By on March 18, 2014

2014 Hyundai Sonata

Hyundai announced a correction in the upcoming 2015 Sonata’s fuel economy upon findings showing the economy figures to be lower than originally stated.

Reuters reports the sedan claimed a 6 percent-climb to 12.6 kilometers per liter, a figure based on tests at the automaker’s research center. However, government tests returned a 2 percent-climb of 12.1 kilometers per liter than the outgoing model.

Analysts, including Korea Institute for Industrial Economics & Trade senior researcher Cho Chul, said the impact of the error and subsequent correction would be short-lived, having been announced prior to the new Sonata going on sale later this month in its home market:

This may have a short-term impact on its reputation. But for the longer term, it is better for Hyundai to take quick action before controversy erupts.

Both Hyundai and Kia are rebuilding their reputations regarding fuel economy after overstate figures in their respective lineups led to recalls and customer lawsuits, paying $395 million total in settlements in the United States in 2012 for over 1 million vehicles with erroneous mileage.

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14 Comments on “Hyundai Sonata Fuel Economy Rating Found Lower Than Stated, Corrected...”


  • avatar
    SCE to AUX

    Seems like a non-issue, basically. This hiccup applies only to the Korea Domestic Market, which doesn’t even use the US EPA test protocol.

    But if this is supposed to be a ‘gotcha’ piece, you win.

  • avatar
    CoreyDL

    “6 percent-climb to 12.6 kilometers per liter”

    >.< Imperial please.

  • avatar
    raresleeper

    This is becoming commonplace. Manufacturers are expected to comply with ever-increasing standards from Sir Obama, yet they get a slap on the wrist for their exagerations.

    Last I heard there was this lady out of California trying to sue the pants off Honda (IIRC) for under-estimated MPG of the Civic she financed.

    Let’s sum it up once and for all: if you are going to buy a vehicle, and you want to know how much MPG it will get… knock about 2-3 mpg off the average MPG that the manufacturer is citing.

    I love it, too, how they say “EPA rated”. Make’s not a damned bit of difference.

    • 0 avatar
      mike978

      This was concerning the Korean market – nothing to do with President Obama. But don`t let facts get in the way of your snark.

    • 0 avatar
      stuntmonkey

      That’s not the issue. The “your mileage may vary caveat” doesn’t apply because they are comparing internal tests vs the government tests. Since the test cycle is a (more or less) controlled experiment, the results should group tightly together, provided the variables are accounted for.

    • 0 avatar
      George B

      There are at least two non-political issues here. First, manufacturers are playing games with engine and transmission control software to get a better score on the test. Sometimes it feels like the automatic transmission is fighting with the driver. Second, hybrid cars have a tradeoff between fuel economy and battery service life. Honda changed that tradeoff after the sale in the case of the Civic, greatly altering the hybrid vs. non-hybrid cost calculations.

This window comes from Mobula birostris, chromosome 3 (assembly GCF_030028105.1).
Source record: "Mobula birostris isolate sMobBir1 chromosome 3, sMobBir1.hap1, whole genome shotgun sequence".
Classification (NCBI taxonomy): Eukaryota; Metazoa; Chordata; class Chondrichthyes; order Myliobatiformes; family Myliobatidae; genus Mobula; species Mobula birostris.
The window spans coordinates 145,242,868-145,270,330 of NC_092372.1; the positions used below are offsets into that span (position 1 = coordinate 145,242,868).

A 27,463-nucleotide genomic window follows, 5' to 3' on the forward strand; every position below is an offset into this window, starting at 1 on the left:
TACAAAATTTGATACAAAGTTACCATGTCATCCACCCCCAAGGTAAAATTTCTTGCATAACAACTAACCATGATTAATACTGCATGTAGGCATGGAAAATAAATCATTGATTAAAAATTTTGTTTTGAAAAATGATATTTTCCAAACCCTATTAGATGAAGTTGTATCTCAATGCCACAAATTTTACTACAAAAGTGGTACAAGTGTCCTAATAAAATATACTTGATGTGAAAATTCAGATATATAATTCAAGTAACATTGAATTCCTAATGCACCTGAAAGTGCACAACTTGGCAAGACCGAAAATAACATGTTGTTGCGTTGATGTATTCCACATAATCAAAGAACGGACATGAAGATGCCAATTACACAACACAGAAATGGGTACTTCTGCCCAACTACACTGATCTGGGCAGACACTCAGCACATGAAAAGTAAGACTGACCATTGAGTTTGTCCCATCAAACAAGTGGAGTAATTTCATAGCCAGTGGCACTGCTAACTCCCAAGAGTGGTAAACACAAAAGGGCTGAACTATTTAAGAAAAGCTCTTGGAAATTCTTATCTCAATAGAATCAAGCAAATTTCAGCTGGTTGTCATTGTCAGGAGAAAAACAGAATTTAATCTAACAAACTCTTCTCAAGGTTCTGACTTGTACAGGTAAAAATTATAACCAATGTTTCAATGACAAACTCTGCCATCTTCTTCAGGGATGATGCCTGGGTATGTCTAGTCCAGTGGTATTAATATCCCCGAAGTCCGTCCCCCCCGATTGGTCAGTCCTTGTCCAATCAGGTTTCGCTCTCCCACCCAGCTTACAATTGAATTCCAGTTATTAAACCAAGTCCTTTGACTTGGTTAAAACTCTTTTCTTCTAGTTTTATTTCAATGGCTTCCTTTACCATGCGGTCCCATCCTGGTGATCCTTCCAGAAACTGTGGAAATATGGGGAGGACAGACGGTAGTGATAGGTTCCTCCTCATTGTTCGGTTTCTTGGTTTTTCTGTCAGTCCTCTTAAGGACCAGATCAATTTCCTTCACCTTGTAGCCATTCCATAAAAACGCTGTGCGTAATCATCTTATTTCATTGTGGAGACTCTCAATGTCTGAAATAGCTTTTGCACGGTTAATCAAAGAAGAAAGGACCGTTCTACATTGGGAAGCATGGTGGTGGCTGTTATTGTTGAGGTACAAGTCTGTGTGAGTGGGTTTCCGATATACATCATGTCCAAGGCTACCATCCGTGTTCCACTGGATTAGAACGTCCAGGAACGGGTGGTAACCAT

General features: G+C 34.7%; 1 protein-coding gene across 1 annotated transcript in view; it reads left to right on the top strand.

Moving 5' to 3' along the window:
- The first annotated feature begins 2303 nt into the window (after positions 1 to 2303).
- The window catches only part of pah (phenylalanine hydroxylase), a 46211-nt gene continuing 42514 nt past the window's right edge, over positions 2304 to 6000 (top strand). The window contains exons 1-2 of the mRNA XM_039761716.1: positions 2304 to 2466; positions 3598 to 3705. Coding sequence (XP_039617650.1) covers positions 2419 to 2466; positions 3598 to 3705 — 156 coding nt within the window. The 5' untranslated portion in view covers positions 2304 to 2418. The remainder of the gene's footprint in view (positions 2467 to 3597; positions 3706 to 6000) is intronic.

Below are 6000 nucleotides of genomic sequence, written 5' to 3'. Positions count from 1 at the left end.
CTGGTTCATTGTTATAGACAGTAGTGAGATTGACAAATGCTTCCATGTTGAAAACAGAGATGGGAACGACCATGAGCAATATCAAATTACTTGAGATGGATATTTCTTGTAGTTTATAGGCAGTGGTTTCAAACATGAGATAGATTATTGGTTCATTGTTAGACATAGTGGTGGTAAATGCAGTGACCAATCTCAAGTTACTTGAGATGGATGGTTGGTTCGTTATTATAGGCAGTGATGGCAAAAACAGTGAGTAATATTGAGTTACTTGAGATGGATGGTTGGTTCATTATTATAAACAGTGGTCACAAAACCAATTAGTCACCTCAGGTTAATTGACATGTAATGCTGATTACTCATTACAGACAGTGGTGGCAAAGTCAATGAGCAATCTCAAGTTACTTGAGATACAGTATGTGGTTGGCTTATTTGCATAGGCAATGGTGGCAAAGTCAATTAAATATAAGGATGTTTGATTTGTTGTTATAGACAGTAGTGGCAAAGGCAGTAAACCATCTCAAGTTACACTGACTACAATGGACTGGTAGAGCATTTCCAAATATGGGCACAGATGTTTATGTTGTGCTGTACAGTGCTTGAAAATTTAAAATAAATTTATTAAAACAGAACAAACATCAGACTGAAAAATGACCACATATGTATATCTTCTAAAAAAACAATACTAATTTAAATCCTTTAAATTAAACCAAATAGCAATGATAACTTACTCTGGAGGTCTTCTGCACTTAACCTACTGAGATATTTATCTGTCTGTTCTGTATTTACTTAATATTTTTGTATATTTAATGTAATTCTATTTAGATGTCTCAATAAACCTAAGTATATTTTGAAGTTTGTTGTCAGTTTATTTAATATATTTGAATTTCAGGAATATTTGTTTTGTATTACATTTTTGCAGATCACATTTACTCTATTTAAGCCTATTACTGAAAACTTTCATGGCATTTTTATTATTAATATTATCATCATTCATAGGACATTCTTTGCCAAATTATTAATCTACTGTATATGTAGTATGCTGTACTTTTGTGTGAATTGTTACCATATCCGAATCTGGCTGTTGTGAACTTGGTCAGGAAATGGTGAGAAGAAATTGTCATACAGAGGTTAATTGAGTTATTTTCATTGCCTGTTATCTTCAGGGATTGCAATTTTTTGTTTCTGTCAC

I’m currently trying to calculate if the 2014 Honda Accord Hybrid pays for itself for my typical driving. Frustratingly difficult to get real-world data to make that calculation. Hybrid results at https://www.fuelly.com/‎ are all over the map and none of the cars have aged batteries. Also not clear how much fuel economy degrades at actual 75-80mph highway driving.

      • 0 avatar
        PrincipalDan

        There are at least two non-political issues here. First, manufacturers are playing games with engine and transmission control software to get a better score on the test. Sometimes it feels like the automatic transmission is fighting with the driver. Second, hybrid cars have a tradeoff between fuel economy and battery service life.

        @George B, +1. Certain engine transmission combos only exist for CAFE and that has been true since the 80s, what most members of the GOP forget is that St. Ronnie Reagan was President back then and GM still sold full size cars with 140 hp 307 Olds V8s. Do think GM wanted to stop selling 350 4brls in Caprice Classics and Olds 98s? Heck no! CAFE is the reason.

        Now they can be more sophisticated with gaming the system. 9 speed transmission that only engages top gear at ludicrous speed? CAFE. 3 cyl ecobost? CAFE.

        Don’t blame the current president for continuing down a road started in the late 70s.

  • avatar
    Kyree S. Williams

    Our 2012 Sonata Limited (naturally-aspirated) regularly crests 40 MPG in calm driving scenarios. But Hyundai/Kia does need to get its act together as far as reporting fuel-economy ratings goes. Didn’t they also have some kind of debacle in South America?

  • avatar
    red60r

    To really know if your car is performing up, or down, to the EPA numbers on the sticker, you would have to replicate the exact cycles used in their tests (which are designed to test emissions, not consumption). I’m still waiting for the industry to come out with real-world tests, like driving 1000 miles on the Interstate network at actual traffic speeds, or slogging through a big-city rush hour with the A/C on. I don’t drive gently, but still beat the posted numbers with the last several imports I owned (not Korean, but Japanese and Swedish).


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